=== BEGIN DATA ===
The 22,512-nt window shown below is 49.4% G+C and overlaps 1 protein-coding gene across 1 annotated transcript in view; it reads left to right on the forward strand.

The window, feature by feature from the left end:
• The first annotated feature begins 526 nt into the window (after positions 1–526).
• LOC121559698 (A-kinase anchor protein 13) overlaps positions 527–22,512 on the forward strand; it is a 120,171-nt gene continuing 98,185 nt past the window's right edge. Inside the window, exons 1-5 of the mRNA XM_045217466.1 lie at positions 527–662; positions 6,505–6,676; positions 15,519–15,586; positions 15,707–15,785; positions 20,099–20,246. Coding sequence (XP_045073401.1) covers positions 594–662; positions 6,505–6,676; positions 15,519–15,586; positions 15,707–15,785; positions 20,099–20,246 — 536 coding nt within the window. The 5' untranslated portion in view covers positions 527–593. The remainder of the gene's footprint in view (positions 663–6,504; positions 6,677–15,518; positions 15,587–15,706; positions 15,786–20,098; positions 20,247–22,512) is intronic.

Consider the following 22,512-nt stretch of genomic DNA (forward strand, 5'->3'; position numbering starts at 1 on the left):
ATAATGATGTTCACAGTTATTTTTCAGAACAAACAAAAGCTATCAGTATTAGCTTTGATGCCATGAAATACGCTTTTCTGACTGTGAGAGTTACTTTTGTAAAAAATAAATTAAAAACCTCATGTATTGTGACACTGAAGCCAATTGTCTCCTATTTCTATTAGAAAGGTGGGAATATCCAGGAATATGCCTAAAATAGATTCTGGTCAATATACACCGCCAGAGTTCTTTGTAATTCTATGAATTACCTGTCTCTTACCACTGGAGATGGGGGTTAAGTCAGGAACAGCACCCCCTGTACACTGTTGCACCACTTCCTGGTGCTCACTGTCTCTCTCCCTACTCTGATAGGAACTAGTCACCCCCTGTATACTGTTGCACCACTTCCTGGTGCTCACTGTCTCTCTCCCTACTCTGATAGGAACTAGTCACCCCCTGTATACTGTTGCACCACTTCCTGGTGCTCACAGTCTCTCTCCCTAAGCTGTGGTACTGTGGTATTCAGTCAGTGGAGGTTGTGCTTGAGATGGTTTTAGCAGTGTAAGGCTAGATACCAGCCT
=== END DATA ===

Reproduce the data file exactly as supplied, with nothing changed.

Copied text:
The 22,512-nt window shown below is 49.4% G+C and overlaps 1 protein-coding gene across 1 annotated transcript in view; it reads left to right on the forward strand.

The window, feature by feature from the left end:
• The first annotated feature begins 526 nt into the window (after positions 1–526).
• LOC121559698 (A-kinase anchor protein 13) overlaps positions 527–22,512 on the forward strand; it is a 120,171-nt gene continuing 98,185 nt past the window's right edge. Inside the window, exons 1-5 of the mRNA XM_045217466.1 lie at positions 527–662; positions 6,505–6,676; positions 15,519–15,586; positions 15,707–15,785; positions 20,099–20,246. Coding sequence (XP_045073401.1) covers positions 594–662; positions 6,505–6,676; positions 15,519–15,586; positions 15,707–15,785; positions 20,099–20,246 — 536 coding nt within the window. The 5' untranslated portion in view covers positions 527–593. The remainder of the gene's footprint in view (positions 663–6,504; positions 6,677–15,518; positions 15,587–15,706; positions 15,786–20,098; positions 20,247–22,512) is intronic.

Consider the following 22,512-nt stretch of genomic DNA (forward strand, 5'->3'; position numbering starts at 1 on the left):
ATAATGATGTTCACAGTTATTTTTCAGAACAAACAAAAGCTATCAGTATTAGCTTTGATGCCATGAAATACGCTTTTCTGACTGTGAGAGTTACTTTTGTAAAAAATAAATTAAAAACCTCATGTATTGTGACACTGAAGCCAATTGTCTCCTATTTCTATTAGAAAGGTGGGAATATCCAGGAATATGCCTAAAATAGATTCTGGTCAATATACACCGCCAGAGTTCTTTGTAATTCTATGAATTACCTGTCTCTTACCACTGGAGATGGGGGTTAAGTCAGGAACAGCACCCCCTGTACACTGTTGCACCACTTCCTGGTGCTCACTGTCTCTCTCCCTACTCTGATAGGAACTAGTCACCCCCTGTATACTGTTGCACCACTTCCTGGTGCTCACTGTCTCTCTCCCTACTCTGATAGGAACTAGTCACCCCCTGTATACTGTTGCACCACTTCCTGGTGCTCACAGTCTCTCTCCCTAAGCTGTGGTACTGTGGTATTCAGTCAGTGGAGGTTGTGCTTGAGATGGTTTTAGCAGTGTAAGGCTAGATACCAGCCT